The storms that roll through Saturday afternoon and evening are likely to become severe in some communities and bring the risk of flash flooding, locally damaging wind gusts, frequent lightning and even some hail.
Approximately 50 million people from northern Virginia, Maryland and eastern Pennsylvania to eastern Massachusetts will be at risk for severe weather from Saturday afternoon to Saturday evening. Wind gusts in the strongest storms will frequent 50-60 mph with an AccuWeather Local StormMax™ gust of 70 mph possible. With this force, localized power outages can occur along with some tree damage, experts say.
"Following strong to severe storms on Saturday, the front will sag southeastward enough to bring some drier air into New England and much of the Northeast from Sunday to Independence Day," AccuWeather Meteorologist Dean DeVore said.
"There are still some questions about how far south that drier air pushes later this weekend, but for now, New York City, Boston, Philadelphia and Pittsburgh look great for their Fourth of July fireworks and celebrations," DeVore added.
Major fireworks shows are expected throughout the Northeast this year following several years of COVID-related cancellations or significantly scaled-back celebrations.
Temperatures in Washington, D.C., may still flirt with 90 F on Monday afternoon, which is right around average for July 4. It is from about the nation's capital on south where there may still be pop-up thunderstorms on Monday afternoon. However, the chance of spotty storms is somewhat lower than the outlook from a few days earlier.
Unlike a number of fronts over the past couple of months that have swept through and brought an unseasonable chill, relative to the time of year in the Northeast, the air coming in will bring lower humidity levels, but only a slight drop in temperature. Widespread highs in the 80s are in store for the Northeast on Sunday and the Fourth of July, forecasters say.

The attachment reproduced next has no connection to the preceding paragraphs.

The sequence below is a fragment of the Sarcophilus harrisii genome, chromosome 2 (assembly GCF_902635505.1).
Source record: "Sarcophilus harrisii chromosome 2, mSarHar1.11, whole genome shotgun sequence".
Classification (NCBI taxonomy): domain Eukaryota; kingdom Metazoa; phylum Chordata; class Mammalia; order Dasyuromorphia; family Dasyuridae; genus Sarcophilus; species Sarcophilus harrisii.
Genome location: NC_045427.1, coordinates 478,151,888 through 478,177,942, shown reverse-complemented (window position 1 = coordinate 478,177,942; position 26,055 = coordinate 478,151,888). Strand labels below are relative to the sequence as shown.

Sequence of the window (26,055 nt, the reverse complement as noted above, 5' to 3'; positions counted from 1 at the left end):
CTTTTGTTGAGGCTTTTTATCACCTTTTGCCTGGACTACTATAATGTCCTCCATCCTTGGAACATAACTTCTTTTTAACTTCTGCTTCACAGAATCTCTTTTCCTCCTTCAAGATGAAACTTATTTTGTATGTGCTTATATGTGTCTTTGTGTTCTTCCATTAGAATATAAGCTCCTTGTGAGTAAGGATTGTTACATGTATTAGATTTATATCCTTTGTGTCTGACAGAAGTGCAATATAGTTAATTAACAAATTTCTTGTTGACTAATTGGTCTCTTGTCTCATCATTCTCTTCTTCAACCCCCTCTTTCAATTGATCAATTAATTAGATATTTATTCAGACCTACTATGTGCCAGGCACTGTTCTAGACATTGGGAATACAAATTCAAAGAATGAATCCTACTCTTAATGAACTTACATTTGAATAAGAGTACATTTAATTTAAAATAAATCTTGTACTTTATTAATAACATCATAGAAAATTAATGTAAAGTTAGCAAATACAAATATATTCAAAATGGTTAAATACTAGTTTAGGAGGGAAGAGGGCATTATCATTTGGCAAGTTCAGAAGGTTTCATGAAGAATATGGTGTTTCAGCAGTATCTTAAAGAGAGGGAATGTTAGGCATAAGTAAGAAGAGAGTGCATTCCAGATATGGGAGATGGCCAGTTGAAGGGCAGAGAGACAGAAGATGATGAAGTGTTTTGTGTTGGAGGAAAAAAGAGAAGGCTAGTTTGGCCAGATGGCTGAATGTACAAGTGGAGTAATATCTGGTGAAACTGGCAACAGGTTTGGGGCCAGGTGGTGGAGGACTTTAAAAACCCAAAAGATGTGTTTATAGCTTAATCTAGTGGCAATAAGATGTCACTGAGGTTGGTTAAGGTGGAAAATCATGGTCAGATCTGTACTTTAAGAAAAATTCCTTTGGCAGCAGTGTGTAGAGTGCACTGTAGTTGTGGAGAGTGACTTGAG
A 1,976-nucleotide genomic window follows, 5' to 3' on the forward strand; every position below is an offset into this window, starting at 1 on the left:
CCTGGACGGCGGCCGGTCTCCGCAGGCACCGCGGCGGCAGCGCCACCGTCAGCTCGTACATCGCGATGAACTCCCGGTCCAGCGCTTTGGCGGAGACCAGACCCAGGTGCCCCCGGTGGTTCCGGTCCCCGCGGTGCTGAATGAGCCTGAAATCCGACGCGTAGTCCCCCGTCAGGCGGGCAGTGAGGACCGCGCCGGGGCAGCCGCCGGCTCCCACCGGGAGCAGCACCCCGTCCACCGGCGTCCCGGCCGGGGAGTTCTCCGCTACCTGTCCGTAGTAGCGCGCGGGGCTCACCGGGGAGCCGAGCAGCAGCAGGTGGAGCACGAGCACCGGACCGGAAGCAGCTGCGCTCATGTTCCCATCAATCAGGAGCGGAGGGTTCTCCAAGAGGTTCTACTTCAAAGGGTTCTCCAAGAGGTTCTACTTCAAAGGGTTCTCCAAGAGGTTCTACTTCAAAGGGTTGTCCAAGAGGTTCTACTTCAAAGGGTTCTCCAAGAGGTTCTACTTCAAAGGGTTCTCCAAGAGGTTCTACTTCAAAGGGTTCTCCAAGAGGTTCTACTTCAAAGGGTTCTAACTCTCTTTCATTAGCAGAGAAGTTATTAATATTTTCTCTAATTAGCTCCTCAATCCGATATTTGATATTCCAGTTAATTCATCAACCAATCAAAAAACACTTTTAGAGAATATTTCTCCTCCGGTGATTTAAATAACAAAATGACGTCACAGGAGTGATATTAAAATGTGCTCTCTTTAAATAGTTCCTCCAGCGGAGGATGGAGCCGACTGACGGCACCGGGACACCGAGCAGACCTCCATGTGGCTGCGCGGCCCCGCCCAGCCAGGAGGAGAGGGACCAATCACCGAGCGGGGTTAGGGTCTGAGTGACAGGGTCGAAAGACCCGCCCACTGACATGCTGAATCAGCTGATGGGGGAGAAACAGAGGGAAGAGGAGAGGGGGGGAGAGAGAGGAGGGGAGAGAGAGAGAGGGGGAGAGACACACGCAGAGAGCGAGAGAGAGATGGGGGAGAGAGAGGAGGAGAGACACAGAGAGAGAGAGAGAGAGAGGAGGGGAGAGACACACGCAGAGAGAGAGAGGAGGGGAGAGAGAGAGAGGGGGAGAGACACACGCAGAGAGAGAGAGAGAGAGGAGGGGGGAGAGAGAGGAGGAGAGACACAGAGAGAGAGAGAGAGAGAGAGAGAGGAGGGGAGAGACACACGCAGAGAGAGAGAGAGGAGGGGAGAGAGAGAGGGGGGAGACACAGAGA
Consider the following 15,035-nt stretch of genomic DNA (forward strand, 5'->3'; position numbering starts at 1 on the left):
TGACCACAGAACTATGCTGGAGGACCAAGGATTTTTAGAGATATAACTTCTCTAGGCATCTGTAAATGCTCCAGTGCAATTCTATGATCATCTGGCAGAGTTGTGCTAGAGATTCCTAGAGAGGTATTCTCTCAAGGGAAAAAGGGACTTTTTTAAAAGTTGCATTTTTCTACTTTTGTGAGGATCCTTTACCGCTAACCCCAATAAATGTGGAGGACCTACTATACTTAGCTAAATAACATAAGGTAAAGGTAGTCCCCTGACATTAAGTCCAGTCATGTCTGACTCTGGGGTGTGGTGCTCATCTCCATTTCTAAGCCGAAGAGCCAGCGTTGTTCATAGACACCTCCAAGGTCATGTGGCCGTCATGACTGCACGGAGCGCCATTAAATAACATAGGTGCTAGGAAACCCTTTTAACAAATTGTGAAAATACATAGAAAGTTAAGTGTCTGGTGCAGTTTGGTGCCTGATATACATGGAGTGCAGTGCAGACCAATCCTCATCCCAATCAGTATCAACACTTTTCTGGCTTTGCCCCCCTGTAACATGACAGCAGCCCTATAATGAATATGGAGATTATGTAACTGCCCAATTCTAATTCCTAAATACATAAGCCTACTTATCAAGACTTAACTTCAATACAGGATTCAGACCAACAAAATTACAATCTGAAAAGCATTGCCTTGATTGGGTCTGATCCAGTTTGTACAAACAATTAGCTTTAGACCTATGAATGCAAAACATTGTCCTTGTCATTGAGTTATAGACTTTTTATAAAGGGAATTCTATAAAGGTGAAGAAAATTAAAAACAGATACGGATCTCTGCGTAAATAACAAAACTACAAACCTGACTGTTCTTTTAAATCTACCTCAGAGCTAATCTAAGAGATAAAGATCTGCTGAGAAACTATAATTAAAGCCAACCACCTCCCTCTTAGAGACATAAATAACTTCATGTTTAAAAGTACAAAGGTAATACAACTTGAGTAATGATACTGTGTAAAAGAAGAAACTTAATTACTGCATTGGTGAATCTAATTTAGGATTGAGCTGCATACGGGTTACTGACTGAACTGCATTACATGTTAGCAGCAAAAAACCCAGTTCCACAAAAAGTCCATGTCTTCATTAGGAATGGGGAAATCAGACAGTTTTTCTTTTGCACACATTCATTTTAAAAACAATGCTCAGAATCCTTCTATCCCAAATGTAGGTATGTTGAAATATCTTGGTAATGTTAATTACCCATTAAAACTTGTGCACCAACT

Some cooler air will be felt at night with the lowest temperatures of the entire weekend for most locations forecast around sunrise on July 4. Temperatures during that time will range from the mid-40s in northern New York and northern New England to the low 70s around Washington, D.C.
Those heading to the beaches should be able to spend some time in the water. Surf temperatures have slowly climbed since the chilly levels around Memorial Day and are within a few degrees of 70 from southern New England to the Delmarva Peninsula and are well into the 70s around the Virginia capes.
Aside from some pesky shower and thunderstorm activity on Saturday and Saturday evenings, 90% of the time from Friday through Monday should be free of rain at places like Jones Beach, New York; Wildwood, New Jersey; Rehobeth Beach, Delaware; and Ocean City, Maryland.
Around Virginia Beach, Virginia, the most likely time for a thunderstorm will be from Sunday afternoon to Monday, but even much of that time will be free of rain.